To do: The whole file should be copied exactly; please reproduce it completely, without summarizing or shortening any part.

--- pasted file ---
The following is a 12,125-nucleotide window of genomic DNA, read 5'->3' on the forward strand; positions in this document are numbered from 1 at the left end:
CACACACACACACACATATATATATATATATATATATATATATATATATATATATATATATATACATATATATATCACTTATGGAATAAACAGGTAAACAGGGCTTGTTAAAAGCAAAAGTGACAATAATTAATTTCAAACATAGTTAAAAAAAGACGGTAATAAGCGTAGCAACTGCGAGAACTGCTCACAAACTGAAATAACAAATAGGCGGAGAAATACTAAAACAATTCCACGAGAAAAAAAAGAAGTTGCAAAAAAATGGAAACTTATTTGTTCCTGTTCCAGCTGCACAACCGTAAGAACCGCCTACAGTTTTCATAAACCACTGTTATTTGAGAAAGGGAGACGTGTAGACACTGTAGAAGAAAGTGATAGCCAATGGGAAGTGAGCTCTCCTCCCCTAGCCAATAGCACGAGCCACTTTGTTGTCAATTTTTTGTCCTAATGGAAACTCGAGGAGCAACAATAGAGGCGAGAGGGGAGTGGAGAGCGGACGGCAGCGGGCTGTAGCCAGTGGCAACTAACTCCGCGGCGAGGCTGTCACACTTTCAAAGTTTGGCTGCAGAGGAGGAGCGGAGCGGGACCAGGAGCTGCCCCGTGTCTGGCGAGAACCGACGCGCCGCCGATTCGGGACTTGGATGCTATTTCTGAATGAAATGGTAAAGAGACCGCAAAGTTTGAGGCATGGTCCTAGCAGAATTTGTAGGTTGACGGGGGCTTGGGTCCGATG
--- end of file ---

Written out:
The following is a 12,125-nucleotide window of genomic DNA, read 5'->3' on the forward strand; positions in this document are numbered from 1 at the left end:
CACACACACACACACATATATATATATATATATATATATATATATATATATATATATATATATACATATATATATCACTTATGGAATAAACAGGTAAACAGGGCTTGTTAAAAGCAAAAGTGACAATAATTAATTTCAAACATAGTTAAAAAAAGACGGTAATAAGCGTAGCAACTGCGAGAACTGCTCACAAACTGAAATAACAAATAGGCGGAGAAATACTAAAACAATTCCACGAGAAAAAAAAGAAGTTGCAAAAAAATGGAAACTTATTTGTTCCTGTTCCAGCTGCACAACCGTAAGAACCGCCTACAGTTTTCATAAACCACTGTTATTTGAGAAAGGGAGACGTGTAGACACTGTAGAAGAAAGTGATAGCCAATGGGAAGTGAGCTCTCCTCCCCTAGCCAATAGCACGAGCCACTTTGTTGTCAATTTTTTGTCCTAATGGAAACTCGAGGAGCAACAATAGAGGCGAGAGGGGAGTGGAGAGCGGACGGCAGCGGGCTGTAGCCAGTGGCAACTAACTCCGCGGCGAGGCTGTCACACTTTCAAAGTTTGGCTGCAGAGGAGGAGCGGAGCGGGACCAGGAGCTGCCCCGTGTCTGGCGAGAACCGACGCGCCGCCGATTCGGGACTTGGATGCTATTTCTGAATGAAATGGTAAAGAGACCGCAAAGTTTGAGGCATGGTCCTAGCAGAATTTGTAGGTTGACGGGGGCTTGGGTCCGATG